Third missile test by Pyongyang in two weeks fails

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Third missile test by Pyongyang in two weeks fails

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A Musudan intermediate-range ballistic missile is displayed at a military parade to commemorate the 60th anniversary of the armistice of the 1950-53 Korean War at Kim Il Sung Square in Pyongyang on July 27, 2013, in this picture released by North Korea’s state-run Korean Central News Agency. North Korea experienced three failed tests of Musudan missiles in the past two weeks. [NEWSIS]

North Korea experienced two failed intermediate-range ballistic missile (IRBM) launches on Thursday, provoking a United Nations protest amid growing concerns that the North will conduct yet another missile test and a fifth nuclear test shortly.

Following the failed test of a Musudan missile early Thursday, North Korea fired another Musudan missile at around 7:26 p.m. from the eastern port city of Wonsan, according to the South Korean military. South Korea and the United States concluded that both launches failed.

It was the third consecutive failure of a Musudan missile in just two weeks, marking a total failure for the North to test-fire the IRBM, which can deliver a nuclear warhead to any part of Japan and as far as Guam, with a range of around 3,500 kilometers (2,175 miles).

The 15-member United Nations Security Council met Friday in New York for an informal consultation in the wake of the ballistic missile launches at the request of the United States.

The UN Security Council is likely to issue a statement condemning the latest missile tests by Friday night, New York time. UN Secretary General Ban Ki-moon urged Pyongyang to cease further provocative actions, and Japan’s UN ambassador, Motohide Yoshikawa, said that during the closed-door meeting, “Everybody condemned the latest failed launches,” according to Reuters.

North Korea’s three Musudan missile launches, just days ahead of the seventh congress of its ruling Workers’ Party of Korea, is seen as an embarrassment for North Korean leader Kim Jong-un, who is trying to rack up achievements for the congress.

Jeong Joon-hee, a spokesman at the South’s Ministry of Unification, said Friday that North Korea seemed to have rushed the launches of the three mid-range ballistic missiles to have accomplishments to boast of at the party congress next week.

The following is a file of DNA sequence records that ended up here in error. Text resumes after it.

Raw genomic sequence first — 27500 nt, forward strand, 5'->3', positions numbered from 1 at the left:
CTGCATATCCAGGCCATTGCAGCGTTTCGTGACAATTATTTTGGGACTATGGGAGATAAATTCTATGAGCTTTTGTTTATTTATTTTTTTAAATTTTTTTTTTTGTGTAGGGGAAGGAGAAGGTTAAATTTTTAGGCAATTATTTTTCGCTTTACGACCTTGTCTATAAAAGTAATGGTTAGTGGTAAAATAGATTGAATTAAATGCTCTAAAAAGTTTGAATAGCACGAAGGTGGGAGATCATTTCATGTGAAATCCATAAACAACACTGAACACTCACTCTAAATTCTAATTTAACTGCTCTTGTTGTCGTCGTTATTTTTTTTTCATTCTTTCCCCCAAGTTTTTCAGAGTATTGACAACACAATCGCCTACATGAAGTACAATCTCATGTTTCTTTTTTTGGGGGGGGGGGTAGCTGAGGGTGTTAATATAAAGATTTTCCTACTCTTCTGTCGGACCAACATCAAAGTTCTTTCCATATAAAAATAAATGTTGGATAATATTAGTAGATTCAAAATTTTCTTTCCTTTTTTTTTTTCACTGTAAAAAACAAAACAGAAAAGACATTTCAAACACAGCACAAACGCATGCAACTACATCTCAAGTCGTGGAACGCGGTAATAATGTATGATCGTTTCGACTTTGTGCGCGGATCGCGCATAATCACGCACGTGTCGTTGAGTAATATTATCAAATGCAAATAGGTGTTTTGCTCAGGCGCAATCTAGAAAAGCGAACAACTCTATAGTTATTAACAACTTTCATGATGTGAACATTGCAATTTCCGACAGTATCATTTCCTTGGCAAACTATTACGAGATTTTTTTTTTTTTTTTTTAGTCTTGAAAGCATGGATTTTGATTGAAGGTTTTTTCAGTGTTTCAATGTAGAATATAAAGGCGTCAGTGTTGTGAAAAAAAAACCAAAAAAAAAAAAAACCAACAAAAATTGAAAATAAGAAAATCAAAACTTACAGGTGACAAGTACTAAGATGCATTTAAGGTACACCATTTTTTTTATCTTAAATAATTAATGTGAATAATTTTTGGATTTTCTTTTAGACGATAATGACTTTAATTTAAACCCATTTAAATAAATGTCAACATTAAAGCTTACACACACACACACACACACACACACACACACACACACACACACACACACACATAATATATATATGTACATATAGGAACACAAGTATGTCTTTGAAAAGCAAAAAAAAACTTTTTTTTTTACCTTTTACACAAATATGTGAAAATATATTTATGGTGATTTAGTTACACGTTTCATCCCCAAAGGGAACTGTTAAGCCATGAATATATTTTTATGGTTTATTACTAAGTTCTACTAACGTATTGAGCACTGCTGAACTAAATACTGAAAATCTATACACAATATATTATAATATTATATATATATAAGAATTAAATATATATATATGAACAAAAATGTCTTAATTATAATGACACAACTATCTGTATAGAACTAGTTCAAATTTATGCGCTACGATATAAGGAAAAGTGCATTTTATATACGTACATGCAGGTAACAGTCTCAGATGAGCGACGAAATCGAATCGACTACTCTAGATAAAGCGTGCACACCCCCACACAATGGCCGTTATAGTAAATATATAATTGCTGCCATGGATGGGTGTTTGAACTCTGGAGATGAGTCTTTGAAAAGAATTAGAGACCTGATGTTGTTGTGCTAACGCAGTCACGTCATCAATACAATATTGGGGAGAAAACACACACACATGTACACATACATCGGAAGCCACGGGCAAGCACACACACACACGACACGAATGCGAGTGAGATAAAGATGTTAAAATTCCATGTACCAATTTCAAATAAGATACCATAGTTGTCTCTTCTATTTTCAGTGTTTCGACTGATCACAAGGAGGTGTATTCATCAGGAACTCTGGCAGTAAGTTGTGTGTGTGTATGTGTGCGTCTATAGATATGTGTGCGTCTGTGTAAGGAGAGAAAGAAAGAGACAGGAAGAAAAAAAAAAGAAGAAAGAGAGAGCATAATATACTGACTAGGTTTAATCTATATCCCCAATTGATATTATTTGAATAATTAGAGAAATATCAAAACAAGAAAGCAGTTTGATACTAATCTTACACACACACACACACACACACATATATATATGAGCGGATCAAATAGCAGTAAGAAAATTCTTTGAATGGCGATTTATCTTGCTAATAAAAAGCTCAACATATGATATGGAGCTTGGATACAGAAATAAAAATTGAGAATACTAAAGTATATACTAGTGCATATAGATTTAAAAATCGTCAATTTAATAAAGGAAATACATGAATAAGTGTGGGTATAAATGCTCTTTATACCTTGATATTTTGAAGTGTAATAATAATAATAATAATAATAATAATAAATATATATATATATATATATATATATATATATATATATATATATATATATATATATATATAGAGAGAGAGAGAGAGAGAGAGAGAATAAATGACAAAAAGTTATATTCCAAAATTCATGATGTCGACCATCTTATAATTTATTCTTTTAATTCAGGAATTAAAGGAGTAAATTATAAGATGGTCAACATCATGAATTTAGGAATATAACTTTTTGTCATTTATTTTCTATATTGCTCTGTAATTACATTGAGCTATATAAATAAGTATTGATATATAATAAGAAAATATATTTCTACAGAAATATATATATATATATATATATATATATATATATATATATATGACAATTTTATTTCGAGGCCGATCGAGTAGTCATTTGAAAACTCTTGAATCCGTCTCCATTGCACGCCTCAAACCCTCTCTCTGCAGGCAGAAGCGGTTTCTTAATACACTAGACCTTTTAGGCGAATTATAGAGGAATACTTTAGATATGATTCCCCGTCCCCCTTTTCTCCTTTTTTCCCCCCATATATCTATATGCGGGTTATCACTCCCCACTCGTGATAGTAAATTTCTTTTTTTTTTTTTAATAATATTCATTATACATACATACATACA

Experts said it is not normal to launch a missile after a recent failure. They said a failed test usually requires one to two months of assessment. The most likely reason for its hurried missile tests is that the North wants a successful launch of an IRBM ahead of a nuclear test.

The first failed Musudan missile test was on April 15, which was seen as a celebration of the 104th birthday of North Korea’s late founder, Kim Il Sung. The missile, which was first deployed in 2007, was launched from a transporter erector launcher, a missile-launching vehicle. Seoul and Washington concluded it was a failure, as the projectile exploded shortly after taking off.

“Kim Jong-un, who is desperate for a successful congress [of the Workers’ Party], is out of step at the last minute,” said Kim Dong-yeop, a professor at the Kyungnam University Institute for Far Eastern Studies, raising concerns that Kim will carry out provocations in a fit of anger.

Moon Sang-gyun, a spokesman at the South’s Ministry of National Defense, said on Friday that North Korea could launch more Musudan missiles in the near future, adding that the military is maintaining heightened readiness.

He said the military believes North Korea has finished preparations for a fifth nuclear test.

The North, which also conducted a test of a submarine-launched ballistic missile last Saturday near the city of Sinpo, has not officially publicized the failed tests. It hasn’t been determined whether last Saturday’s test was a success or a failure.

BY JEONG YONG-SOO, KIM SO-HEE [kim.sohee0905@joongang.co.kr]

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